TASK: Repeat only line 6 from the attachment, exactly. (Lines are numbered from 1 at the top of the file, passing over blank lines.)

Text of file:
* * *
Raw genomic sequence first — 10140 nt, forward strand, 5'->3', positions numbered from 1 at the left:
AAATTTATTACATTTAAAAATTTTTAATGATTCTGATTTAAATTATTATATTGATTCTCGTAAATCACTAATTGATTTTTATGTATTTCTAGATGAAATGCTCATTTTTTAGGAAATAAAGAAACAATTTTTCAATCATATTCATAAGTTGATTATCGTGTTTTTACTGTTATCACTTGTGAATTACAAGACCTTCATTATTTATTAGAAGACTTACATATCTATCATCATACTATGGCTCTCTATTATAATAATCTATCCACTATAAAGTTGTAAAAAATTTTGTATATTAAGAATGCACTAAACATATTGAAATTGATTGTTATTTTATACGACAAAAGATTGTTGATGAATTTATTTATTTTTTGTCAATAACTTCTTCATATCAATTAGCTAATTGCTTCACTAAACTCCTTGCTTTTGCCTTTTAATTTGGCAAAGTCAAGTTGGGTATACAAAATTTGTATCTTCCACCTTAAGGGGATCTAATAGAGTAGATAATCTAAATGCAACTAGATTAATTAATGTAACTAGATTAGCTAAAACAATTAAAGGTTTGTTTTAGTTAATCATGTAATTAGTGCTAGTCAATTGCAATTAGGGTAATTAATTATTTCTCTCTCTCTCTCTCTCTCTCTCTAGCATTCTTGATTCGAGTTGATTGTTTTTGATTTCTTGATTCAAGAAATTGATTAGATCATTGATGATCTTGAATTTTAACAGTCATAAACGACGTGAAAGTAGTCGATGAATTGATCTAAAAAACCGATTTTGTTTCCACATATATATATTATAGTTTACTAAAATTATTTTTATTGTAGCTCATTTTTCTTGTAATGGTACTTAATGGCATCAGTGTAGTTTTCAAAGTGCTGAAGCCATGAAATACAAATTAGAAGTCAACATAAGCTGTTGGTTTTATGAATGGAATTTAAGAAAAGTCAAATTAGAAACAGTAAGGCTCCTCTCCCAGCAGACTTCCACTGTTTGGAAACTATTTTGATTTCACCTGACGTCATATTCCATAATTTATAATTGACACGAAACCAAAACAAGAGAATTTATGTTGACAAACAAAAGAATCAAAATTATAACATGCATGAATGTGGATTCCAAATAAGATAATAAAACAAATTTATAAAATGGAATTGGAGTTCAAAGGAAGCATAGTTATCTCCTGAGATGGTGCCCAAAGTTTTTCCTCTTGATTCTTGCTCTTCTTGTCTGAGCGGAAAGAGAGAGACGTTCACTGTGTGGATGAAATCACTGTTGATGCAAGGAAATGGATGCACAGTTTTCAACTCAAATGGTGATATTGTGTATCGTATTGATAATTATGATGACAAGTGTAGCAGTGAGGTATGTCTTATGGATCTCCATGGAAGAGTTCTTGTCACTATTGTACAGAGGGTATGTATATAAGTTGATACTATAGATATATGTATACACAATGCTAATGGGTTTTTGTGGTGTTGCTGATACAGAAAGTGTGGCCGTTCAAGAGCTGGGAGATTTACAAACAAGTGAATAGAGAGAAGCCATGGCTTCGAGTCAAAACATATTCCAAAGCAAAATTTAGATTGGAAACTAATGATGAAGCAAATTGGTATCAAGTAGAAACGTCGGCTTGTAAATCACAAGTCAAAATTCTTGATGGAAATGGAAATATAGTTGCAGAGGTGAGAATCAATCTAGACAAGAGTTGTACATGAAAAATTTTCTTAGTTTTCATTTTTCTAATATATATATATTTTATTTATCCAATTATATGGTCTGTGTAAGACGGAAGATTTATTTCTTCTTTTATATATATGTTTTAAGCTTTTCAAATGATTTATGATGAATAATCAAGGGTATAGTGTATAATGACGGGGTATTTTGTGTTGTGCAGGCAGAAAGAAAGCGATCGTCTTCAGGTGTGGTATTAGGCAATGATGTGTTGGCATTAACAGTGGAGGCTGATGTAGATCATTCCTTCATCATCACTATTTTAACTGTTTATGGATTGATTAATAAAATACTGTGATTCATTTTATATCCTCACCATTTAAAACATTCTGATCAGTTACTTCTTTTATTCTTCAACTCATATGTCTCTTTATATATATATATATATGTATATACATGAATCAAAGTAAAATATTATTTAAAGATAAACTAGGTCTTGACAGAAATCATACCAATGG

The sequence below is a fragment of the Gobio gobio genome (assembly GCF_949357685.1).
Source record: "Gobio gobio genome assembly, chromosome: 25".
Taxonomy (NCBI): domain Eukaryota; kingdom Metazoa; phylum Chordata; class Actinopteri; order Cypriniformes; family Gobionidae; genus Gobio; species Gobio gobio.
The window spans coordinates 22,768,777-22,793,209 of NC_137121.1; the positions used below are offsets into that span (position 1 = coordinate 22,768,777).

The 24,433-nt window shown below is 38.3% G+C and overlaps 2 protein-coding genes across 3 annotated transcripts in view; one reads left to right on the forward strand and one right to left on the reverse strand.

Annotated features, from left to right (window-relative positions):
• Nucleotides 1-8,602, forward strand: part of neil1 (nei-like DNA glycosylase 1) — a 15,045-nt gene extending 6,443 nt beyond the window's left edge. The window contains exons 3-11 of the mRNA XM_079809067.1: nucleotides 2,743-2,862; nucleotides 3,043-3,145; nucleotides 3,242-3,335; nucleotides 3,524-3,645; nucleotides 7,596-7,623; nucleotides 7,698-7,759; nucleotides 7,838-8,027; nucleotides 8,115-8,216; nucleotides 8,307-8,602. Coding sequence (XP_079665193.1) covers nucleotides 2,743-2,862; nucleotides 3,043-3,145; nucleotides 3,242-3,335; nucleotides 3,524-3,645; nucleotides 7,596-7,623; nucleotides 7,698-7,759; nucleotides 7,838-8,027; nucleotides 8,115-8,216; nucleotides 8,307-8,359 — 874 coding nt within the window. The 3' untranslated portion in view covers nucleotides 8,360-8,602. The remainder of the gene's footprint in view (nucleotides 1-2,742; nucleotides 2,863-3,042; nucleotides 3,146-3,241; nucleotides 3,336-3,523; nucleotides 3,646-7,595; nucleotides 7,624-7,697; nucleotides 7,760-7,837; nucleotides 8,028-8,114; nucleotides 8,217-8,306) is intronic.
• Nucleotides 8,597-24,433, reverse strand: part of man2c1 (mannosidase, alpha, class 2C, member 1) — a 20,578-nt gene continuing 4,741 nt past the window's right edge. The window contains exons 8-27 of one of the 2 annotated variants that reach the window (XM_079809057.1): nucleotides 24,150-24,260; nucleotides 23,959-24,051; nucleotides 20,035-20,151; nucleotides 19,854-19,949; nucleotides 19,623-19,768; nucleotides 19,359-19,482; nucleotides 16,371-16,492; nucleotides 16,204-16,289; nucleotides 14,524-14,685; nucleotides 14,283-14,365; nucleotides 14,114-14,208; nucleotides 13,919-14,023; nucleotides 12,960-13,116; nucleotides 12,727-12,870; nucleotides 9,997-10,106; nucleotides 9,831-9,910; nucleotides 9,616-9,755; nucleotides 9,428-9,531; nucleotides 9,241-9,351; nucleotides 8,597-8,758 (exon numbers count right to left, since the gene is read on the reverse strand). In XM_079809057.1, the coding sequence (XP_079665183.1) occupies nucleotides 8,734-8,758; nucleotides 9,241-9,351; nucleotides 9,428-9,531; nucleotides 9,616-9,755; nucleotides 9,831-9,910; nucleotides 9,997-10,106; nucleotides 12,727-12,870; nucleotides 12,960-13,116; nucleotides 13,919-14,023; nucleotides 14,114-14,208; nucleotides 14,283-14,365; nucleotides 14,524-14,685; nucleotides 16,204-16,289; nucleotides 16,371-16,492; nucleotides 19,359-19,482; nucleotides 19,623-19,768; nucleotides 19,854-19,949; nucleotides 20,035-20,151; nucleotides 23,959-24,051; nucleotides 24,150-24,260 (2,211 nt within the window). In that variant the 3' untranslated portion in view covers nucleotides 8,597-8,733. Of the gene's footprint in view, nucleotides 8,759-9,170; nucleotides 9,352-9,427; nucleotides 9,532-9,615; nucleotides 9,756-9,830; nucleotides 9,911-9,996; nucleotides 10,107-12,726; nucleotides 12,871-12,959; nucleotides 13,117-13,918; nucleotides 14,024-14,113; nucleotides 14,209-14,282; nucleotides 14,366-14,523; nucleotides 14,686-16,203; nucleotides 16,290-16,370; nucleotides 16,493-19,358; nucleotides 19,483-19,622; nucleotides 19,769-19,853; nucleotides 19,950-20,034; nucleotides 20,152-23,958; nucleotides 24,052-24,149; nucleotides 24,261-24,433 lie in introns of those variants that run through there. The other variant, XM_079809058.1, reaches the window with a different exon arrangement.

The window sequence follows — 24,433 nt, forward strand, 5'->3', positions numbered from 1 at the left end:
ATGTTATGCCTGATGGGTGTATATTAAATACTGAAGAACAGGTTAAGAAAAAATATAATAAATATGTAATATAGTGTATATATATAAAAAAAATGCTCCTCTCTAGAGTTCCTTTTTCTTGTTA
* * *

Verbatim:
The window spans coordinates 22,768,777-22,793,209 of NC_137121.1; the positions used below are offsets into that span (position 1 = coordinate 22,768,777).